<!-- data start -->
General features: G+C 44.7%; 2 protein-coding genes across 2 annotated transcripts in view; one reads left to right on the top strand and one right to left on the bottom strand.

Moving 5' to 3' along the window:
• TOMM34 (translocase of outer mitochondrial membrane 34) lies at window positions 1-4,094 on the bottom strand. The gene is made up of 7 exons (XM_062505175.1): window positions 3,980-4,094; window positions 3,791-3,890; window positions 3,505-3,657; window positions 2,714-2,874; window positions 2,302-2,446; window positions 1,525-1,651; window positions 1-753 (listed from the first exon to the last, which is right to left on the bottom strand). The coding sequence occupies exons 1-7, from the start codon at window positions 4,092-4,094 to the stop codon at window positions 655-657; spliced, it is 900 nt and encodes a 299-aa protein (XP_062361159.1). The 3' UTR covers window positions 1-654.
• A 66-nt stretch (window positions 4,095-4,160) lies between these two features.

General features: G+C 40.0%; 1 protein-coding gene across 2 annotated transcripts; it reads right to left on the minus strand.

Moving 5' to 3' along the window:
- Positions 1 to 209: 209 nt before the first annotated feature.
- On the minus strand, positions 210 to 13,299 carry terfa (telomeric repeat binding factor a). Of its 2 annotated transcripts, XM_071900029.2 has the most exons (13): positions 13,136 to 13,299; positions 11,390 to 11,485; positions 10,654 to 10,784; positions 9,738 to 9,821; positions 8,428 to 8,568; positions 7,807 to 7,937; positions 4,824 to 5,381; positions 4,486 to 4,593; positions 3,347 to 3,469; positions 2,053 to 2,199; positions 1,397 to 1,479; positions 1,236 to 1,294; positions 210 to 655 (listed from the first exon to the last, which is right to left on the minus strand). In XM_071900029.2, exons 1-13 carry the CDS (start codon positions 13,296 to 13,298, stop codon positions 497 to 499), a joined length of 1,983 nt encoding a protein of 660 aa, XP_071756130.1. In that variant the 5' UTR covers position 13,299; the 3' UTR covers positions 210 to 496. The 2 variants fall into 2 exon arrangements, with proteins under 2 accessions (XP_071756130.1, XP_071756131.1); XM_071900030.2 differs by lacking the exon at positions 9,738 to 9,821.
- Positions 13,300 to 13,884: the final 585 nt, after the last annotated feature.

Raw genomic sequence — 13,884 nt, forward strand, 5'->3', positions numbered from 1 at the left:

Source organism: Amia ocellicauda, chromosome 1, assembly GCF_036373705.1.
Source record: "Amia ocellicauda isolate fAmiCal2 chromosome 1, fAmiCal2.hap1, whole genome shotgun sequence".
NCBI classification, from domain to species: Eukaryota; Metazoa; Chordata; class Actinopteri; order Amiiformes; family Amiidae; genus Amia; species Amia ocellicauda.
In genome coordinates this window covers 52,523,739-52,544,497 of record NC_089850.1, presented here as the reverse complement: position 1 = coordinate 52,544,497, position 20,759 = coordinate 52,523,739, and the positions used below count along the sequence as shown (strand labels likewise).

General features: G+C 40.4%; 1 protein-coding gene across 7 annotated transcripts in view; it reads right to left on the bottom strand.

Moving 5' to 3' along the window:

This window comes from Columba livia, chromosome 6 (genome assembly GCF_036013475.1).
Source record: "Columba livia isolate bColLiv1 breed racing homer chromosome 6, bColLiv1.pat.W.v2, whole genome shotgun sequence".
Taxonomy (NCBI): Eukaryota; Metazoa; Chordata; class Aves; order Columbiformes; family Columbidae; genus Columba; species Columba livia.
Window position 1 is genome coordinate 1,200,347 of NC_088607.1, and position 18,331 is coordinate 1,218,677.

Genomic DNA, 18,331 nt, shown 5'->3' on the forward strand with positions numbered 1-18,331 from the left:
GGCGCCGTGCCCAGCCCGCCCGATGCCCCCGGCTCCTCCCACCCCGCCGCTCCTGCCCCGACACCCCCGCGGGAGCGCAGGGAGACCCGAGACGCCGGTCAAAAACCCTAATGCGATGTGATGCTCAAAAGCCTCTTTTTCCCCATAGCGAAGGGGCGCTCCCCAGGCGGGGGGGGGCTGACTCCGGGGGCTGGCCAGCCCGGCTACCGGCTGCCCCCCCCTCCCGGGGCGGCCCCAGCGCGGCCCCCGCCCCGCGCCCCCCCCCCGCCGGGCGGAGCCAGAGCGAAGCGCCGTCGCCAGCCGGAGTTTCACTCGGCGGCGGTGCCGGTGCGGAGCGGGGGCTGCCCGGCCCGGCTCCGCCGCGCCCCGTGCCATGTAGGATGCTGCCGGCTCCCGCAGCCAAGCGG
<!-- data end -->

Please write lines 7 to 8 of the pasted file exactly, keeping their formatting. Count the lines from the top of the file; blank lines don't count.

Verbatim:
- Positions 1 to 209: 209 nt before the first annotated feature.
- On the minus strand, positions 210 to 13,299 carry terfa (telomeric repeat binding factor a). Of its 2 annotated transcripts, XM_071900029.2 has the most exons (13): positions 13,136 to 13,299; positions 11,390 to 11,485; positions 10,654 to 10,784; positions 9,738 to 9,821; positions 8,428 to 8,568; positions 7,807 to 7,937; positions 4,824 to 5,381; positions 4,486 to 4,593; positions 3,347 to 3,469; positions 2,053 to 2,199; positions 1,397 to 1,479; positions 1,236 to 1,294; positions 210 to 655 (listed from the first exon to the last, which is right to left on the minus strand). In XM_071900029.2, exons 1-13 carry the CDS (start codon positions 13,296 to 13,298, stop codon positions 497 to 499), a joined length of 1,983 nt encoding a protein of 660 aa, XP_071756130.1. In that variant the 5' UTR covers position 13,299; the 3' UTR covers positions 210 to 496. The 2 variants fall into 2 exon arrangements, with proteins under 2 accessions (XP_071756130.1, XP_071756131.1); XM_071900030.2 differs by lacking the exon at positions 9,738 to 9,821.